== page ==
With an undertaking to make Europe more social, the Spanish Government took over the EU Presidency in July 2023, committing to promote issues highly relevant to social services, including the transition to community-based care, de-institutionalisation of child protection systems, and strengthening social protection, including access to adequate minimum income. In the past months, the Presidency has undertaken several actions to advance on those issues. So, what progress can we see before Belgium takes over the Presidency next January?
Advancing person-centred and community-based care
On 9-10 October, the European Social Network (ESN), the Spanish EU Presidency and the Regional Government of Catalonia co-organised a seminar to discuss how to advance the transition towards community-based care. At the event, Luis Barriga, Director of the Spanish National Social Services Institute (IMSERSO), said that Spain has put on the table Council Conclusions for the transition to care models in the community, which could be approved during the Spanish Presidency. Their approval by national social affairs ministers at the next Employment, Social Policy, Health and Consumer Affairs Council taking place on 27-28 November 2023 is important to further promote a change in the model of care to make it more community-based.
ESN would like to see the Presidency focusing more on the role of social services in this journey towards community-based care as the approach seems too fragmented for the process to be well integrated. A preparatory step towards the publication of the Conclusions was the conference focused on the right to care on 18-19 October, where Acting Minister Ione Belarra said, “Older people want to stay in their homes for as long as possible with sufficient support, and at the moment it is only being guaranteed as a privilege for those people who can afford it.” This is why it is important the Spanish government puts in place the mechanisms to ensure this privilege is extended to the wider community.
Fighting child poverty and de-insitutionalising child-protection
A milestone still to be addressed by the Spanish Presidency is a plan to adopt a Council Recommendation to advance the fight against poverty and deinstitutionalise the child protection system. ESN is a strong advocate for community-based child protection and hopes the Spanish Presidency will succeed on finalising the Council Recommendation. However, we are very concerned that this process has been undertaken without consulting key partners such as children’s social services representatives in public authorities, which undermines the proposals. Key elements of community-based child protection should include integrated working across public agencies with statutory duties for child protection, family support, foster care and support for foster families, and a recognition that while social services are key in taking care of children under protection this is a responsibility for all agencies working with children. These are some of the conclusions we put forward in recent ESN responses to EU consultations such as “Investing in Children’s Services, Improving Outcomes” or our proposals for the implementation of the European Child Guarantee.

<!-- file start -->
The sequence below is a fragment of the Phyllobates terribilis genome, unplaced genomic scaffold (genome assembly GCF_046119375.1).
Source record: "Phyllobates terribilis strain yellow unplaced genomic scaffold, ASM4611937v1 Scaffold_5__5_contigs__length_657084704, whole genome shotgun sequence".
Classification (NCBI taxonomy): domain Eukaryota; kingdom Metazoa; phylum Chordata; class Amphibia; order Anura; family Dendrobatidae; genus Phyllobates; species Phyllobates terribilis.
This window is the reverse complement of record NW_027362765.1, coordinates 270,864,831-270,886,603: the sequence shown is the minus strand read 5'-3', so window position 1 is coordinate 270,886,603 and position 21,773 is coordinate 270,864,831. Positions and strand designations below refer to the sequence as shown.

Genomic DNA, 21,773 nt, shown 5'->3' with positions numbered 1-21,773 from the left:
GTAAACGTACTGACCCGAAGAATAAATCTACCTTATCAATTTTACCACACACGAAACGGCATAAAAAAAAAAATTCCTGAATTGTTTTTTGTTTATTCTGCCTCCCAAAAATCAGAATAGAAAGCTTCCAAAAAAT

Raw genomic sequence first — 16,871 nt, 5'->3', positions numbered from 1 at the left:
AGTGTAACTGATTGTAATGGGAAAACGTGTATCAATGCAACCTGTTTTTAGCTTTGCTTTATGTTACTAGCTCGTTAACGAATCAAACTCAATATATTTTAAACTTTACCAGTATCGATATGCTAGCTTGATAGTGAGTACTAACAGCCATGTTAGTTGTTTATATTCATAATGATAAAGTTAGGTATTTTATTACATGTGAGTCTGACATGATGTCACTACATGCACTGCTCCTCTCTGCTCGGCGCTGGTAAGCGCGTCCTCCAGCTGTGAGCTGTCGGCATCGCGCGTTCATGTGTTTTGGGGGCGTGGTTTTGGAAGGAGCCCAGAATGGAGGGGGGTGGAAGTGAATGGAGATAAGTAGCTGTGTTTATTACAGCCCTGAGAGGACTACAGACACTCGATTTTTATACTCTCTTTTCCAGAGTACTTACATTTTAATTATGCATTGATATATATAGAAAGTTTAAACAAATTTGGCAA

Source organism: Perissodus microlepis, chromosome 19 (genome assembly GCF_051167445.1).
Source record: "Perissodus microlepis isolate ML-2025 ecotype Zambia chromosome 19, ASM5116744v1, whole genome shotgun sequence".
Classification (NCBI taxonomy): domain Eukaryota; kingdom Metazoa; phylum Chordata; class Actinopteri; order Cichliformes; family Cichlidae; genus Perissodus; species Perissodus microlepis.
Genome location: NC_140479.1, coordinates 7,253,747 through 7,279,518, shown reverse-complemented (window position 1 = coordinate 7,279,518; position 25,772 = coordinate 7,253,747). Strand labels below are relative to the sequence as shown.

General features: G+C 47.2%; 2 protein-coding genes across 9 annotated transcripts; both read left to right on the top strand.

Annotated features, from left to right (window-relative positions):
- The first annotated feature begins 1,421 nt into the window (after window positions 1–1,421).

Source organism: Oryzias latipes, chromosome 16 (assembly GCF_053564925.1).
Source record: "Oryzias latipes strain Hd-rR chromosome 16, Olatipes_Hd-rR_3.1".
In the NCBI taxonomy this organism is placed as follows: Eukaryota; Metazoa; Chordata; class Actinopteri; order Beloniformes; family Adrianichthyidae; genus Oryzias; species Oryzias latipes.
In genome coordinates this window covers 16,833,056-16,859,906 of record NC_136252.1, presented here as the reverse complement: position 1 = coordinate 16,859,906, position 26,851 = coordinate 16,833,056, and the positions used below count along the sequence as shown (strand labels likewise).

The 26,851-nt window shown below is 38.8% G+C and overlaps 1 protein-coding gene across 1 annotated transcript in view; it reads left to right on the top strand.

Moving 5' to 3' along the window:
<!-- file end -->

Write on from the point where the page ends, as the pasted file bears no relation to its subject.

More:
Enhancing labour market and social inclusion policies
Part of Spain’s Presidency programme has also been a proposal for a Council Recommendation on minimum income, including initiatives to reduce benefits non-take up and discussing the implementation of inclusion pathways for beneficiaries.
At a recent conference on new active employment policies, Nicolas Schmit, European Commissioner for Jobs and Social Rights highlighted, “the Council Recommendations on adequate minimum income and (...) on long-term unemployment insist on measures to accompany people who are able to work back to the labour market (...) - meaning re-skilling programmes, incentives, and individualised support.’’ While ESN strongly supports this integrated view, we have also highlighted that supporting people’s social inclusion cannot be done solely from an employment perspective. According to ESN’s latest research on integrated minimum income, it is essential that vulnerable people are supported in a holistic manner bringing together the support available by social services together with health, education, housing and employment services. For this to happen effectively, national governments should develop a legislative framework that enables collaboration and joint working between authorities across administrative levels.
ESN looks forward to the achievement of the Spanish EU Presidency’s social agenda and hopes that in its efforts to deliver on its commitments, the Spanish government will reach out to the organisations on the ground that are delivering the many policies and services they intend to address through their proposed Recommendations. ESN hopes the upcoming Belgian Presidency will bring some of the initiatives started by the Spanish Presidency forward, notably in areas related to child protection, long-term care and integrated minimum income and social services.